Best Pet Insurance

17 Companies

176 Real Customer Reviews

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Petplan chevron_right

  • Extensive Accident and Illness Plans
  • No Wellness Coverage
  • Donates to the Best Friends Animal Society® Save Them All® Campaign
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2 User Reviews 3 months ago
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Petplan chevron_right

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2 User Reviews
  • Extensive Accident and Illness Plans
  • No Wellness Coverage
  • Donates to the Best Friends Animal Society® Save Them All® Campaign
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Healthy Paws chevron_right

  • Plans Start as Low as $15 for Cats and $25 for Dogs
  • Submit Invoices Through the Healthy Paws App
  • 15 Day Waiting Period for Accidents and Illnesses
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Healthy Paws chevron_right

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3 User Reviews
  • Plans Start as Low as $15 for Cats and $25 for Dogs
  • Submit Invoices Through the Healthy Paws App
  • 15 Day Waiting Period for Accidents and Illnesses

Important Things to Know About Pet Insurance Companies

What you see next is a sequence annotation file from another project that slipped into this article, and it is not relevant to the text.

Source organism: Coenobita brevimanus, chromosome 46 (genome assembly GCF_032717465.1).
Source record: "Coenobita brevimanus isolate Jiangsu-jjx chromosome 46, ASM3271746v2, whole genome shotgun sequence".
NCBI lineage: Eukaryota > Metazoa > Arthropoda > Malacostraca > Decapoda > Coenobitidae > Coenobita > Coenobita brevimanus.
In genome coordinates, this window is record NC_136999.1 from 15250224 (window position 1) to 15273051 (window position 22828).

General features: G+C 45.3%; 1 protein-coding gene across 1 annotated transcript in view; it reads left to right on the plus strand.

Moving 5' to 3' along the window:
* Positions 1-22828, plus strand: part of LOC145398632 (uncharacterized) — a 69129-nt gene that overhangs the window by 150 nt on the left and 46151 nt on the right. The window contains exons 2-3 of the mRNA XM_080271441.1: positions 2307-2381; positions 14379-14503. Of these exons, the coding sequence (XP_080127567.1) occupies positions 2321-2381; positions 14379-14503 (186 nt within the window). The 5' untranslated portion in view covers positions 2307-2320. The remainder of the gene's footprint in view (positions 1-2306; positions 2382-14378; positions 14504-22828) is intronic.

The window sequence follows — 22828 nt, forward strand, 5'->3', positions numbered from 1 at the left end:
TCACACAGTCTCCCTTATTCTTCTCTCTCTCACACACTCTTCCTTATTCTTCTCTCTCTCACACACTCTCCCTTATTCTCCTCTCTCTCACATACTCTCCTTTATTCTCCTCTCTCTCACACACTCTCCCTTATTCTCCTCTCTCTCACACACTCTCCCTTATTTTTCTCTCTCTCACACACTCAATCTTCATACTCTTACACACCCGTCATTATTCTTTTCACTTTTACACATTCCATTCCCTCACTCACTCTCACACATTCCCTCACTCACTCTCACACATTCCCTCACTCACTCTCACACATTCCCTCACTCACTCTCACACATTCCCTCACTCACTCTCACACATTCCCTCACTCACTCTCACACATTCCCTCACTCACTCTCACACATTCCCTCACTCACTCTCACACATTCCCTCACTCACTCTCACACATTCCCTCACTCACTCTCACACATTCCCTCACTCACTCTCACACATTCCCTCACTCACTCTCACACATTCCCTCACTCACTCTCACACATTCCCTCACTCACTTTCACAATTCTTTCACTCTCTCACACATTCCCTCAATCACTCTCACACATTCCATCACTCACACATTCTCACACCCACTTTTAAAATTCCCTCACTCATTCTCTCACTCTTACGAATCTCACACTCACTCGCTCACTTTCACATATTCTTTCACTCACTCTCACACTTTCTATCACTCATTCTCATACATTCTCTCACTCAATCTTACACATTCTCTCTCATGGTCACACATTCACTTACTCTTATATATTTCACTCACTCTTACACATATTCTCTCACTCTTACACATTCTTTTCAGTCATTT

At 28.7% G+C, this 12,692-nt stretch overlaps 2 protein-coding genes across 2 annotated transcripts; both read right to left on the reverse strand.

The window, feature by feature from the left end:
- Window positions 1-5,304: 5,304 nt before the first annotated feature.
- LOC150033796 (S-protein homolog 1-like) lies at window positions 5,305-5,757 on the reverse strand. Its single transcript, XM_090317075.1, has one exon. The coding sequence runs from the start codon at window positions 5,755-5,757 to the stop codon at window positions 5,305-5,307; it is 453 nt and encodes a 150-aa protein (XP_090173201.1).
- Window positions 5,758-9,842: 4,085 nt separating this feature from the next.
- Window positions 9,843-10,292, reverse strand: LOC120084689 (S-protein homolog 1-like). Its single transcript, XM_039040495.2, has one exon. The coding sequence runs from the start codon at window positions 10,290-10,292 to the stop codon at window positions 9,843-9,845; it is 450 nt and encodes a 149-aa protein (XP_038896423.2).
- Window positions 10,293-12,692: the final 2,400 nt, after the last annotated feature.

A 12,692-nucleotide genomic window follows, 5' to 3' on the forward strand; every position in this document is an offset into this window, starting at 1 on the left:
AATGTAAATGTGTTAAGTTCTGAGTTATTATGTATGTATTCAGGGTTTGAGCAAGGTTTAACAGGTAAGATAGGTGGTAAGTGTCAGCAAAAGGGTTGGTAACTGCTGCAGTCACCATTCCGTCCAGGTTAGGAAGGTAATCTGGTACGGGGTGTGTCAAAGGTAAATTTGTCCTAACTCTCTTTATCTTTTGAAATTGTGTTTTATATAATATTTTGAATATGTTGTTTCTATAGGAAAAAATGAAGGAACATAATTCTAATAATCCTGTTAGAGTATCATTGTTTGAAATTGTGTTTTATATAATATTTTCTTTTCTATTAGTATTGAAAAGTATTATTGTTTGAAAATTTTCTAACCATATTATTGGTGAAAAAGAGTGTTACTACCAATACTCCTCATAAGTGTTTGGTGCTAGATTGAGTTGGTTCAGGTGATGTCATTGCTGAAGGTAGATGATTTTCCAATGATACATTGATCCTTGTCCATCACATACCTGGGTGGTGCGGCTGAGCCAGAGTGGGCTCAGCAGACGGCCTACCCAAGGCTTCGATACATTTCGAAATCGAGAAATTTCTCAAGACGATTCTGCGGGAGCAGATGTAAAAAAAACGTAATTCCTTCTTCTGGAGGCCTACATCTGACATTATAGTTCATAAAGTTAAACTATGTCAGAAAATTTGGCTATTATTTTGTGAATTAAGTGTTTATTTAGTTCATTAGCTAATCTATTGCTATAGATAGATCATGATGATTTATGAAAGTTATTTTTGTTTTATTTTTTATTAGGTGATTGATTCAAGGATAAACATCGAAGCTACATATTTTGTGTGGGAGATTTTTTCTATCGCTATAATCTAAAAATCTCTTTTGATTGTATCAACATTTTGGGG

According to Statista in 2017, 89.57 million dogs, 95.6 million cats, and 20.6 million birds were kept as pets in the United States. Needless to say, our pets play an important role in our lives. Animals have been linked to improving our mental, social, and physical health, so it only seems right that we provide them with all that they need to live long and happy lives. Pet insurance is an excellent option for owners looking for peace of mind and coverage for their furry friends’ safety and health.   

Types of coverage

All too frequently, pet owners choose to believe that they’ll never need or use a pet insurance policy. Then when an accident happens or their pet becomes sick, it is usually too late. As much as we’d hate to admit it, our pets are not invincible. They’re just as susceptible as we are to allergies, diabetes, or cancer. And they’re accident prone. No matter how great of a pet owner you are, sometimes accidents happen and your pet might need immediate veterinary attention. In an emergency or over the long course of cancer treatments, pet insurance can provide you with a financial safety net that stops you from having to pay out of pocket for expensive surgeries and therapies. Generally, pet owners can choose from three types of coverage options, depending on which company they choose to work with. The kind of coverage you get will determine your deductibles, premiums, and reimbursement percentage. 

Accident only

As the name implies, this type of coverage only covers injuries and other conditions that qualify as an accident. This can include when your pet breaks a bone, gets a random cut, or even eats something they shouldn’t have. Depending on your pet insurance provider, accident coverage may cover the costs for X-rays, ultrasounds, lab tests, CT scans, MRIs, prescription medications, and more. An accident plan is especially helpful for owners with young puppies or kittens, as their curious personalities can get them into trouble.  

PetFirst and ASPCA Pet Health Insurance both provide accident-only plans.

Wellness plans